PARIS – A survey of textile and apparel suppliers found more than half have accepted brand and retailer orders that don’t cover production costs, hampering their ability to invest in decent environmental and labour standards. The increasing pace of fashion also means up to half of suppliers have insufficient lead times, according to the survey, with pressure to produce more rapidly increasing the likelihood of them resorting to casual labour.
The findings were raised at this year’s annual OECD Forum on Due Diligence in the Garment and Footwear Sector. The forum took place to review progress in implementation of the OECD Due Diligence Guidance for Responsible Supply Chains in the Garment and Footwear Sector, which establishes a common understanding of due diligence in the sector to help companies meet the due diligence expectations laid out in the OECD Guidelines for Multinational Enterprise.
A OECD discussion saw Daniel Vaughn-Whitehead from the ILO present findings from a joint ETI/ILO survey on purchasing practices.
“[The survey] clearly summarised the links between poor purchasing in global value chains and the ability of suppliers to uphold good labour standards,” said Martin Buttle, category leader, apparel and textiles with the ETI.
Highlighting some of the findings of the survey, Buttle said the lack of written contracts was also a major problem: “Unwritten contracts are usually more difficult to enforce and may lead to serious consequences, including financial losses, performance issues and also lack of job security for workers (yet in Bangladesh, for example, 38 per cent of suppliers said they had unwritten contracts).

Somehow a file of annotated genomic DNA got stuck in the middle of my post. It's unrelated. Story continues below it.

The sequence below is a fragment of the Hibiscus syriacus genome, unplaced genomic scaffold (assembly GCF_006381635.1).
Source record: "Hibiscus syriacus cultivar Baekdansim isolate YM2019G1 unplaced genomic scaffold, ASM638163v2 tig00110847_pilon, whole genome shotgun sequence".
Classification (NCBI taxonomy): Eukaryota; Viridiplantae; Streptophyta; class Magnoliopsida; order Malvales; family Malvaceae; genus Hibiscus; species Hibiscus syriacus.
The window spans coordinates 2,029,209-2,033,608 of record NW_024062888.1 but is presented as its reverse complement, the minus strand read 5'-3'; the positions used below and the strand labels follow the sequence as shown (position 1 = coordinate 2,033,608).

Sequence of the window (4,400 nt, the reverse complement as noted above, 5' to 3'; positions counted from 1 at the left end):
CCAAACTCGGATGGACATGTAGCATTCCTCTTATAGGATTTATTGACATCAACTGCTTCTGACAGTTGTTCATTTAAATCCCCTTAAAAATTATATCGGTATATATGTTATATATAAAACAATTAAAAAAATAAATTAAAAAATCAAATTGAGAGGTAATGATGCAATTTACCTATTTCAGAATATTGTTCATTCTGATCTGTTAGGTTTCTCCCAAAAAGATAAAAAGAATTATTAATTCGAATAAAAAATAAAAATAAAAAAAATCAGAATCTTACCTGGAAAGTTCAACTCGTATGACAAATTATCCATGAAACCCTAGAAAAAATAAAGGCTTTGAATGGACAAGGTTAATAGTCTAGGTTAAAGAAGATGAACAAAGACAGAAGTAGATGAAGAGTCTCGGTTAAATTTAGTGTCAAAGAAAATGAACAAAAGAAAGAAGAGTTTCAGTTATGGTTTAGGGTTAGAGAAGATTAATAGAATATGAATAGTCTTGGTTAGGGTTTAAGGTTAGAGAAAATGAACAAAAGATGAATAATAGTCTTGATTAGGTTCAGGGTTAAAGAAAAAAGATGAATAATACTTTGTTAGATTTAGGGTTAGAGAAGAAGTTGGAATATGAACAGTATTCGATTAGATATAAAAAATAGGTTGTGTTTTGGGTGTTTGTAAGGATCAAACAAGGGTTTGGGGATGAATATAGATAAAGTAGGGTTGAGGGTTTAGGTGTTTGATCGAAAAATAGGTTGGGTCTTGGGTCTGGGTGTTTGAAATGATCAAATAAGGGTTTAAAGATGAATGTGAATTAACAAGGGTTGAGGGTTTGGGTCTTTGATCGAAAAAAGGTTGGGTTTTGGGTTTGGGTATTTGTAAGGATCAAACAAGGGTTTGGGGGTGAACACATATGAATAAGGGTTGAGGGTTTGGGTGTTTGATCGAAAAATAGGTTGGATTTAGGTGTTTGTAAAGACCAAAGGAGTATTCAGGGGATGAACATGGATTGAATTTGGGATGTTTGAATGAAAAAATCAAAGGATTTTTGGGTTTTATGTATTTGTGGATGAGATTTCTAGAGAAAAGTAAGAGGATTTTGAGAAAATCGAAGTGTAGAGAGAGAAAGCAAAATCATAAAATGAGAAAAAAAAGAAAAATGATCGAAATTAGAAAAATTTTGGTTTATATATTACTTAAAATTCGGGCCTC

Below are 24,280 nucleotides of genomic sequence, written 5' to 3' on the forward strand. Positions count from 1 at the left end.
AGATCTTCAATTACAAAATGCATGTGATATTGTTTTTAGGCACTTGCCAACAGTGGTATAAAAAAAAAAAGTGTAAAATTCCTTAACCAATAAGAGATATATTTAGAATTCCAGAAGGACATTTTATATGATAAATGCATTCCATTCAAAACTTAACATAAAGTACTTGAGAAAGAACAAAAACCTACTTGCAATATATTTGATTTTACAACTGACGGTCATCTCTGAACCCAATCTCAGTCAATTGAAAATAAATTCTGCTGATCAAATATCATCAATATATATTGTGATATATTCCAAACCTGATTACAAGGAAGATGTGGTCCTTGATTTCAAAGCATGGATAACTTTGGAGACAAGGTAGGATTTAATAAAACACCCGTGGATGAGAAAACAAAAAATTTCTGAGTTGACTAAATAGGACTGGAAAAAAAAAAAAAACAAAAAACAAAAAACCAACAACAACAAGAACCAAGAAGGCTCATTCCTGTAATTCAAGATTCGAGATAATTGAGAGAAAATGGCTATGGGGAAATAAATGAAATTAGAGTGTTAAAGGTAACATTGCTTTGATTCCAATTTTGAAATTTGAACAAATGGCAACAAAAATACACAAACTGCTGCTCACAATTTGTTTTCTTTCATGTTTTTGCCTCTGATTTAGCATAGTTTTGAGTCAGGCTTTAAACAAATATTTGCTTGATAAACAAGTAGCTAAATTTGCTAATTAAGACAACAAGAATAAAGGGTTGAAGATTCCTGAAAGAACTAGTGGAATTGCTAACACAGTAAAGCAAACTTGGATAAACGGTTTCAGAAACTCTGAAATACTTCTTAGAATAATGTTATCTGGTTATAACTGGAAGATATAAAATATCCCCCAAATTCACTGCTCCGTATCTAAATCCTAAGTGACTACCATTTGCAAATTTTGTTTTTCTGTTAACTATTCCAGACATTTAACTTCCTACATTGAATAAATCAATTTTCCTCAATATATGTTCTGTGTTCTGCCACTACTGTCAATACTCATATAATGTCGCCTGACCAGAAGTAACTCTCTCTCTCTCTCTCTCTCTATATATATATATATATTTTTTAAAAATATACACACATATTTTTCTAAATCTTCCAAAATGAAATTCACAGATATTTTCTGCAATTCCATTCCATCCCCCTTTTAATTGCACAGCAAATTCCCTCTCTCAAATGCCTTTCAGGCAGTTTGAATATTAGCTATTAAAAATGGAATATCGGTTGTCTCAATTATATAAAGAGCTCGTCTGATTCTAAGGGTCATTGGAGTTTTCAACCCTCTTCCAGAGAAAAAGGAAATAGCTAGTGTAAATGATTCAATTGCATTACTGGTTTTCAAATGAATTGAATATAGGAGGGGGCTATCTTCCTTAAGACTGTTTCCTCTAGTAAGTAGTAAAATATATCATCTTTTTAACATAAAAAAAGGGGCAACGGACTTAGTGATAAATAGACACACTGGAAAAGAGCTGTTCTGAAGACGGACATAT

“Only 17 per cent of suppliers considered their orders to have enough lead time; the majority reported that more than 30 to 50 per cent of their orders had insufficient lead times. Worryingly, lead times are getting shorter and suppliers must produce more rapidly, which they increasingly do by resorting to overtime, casual labour or outsourcing of production in order to meet deadlines.”
This point reinforces the increasing pace of fashion, lead by a breed of ultra fast fashion retailers such as Boohoo.
Adds Buttle: “Price is one of the most important criteria for buyers, who, according to many suppliers impose extreme pressure on suppliers’ price quotes. Significantly, 39 per cent of suppliers reported having accepted orders where the price did not allow them to cover their production costs. In the apparel and textiles sector (my area of expertise) this outcome is reported by 52 per cent of suppliers.
“As speakers from Turkey and Bangladesh attested, these have very real impacts on suppliers’ businesses and their ability to invest in good labour and environmental standards.”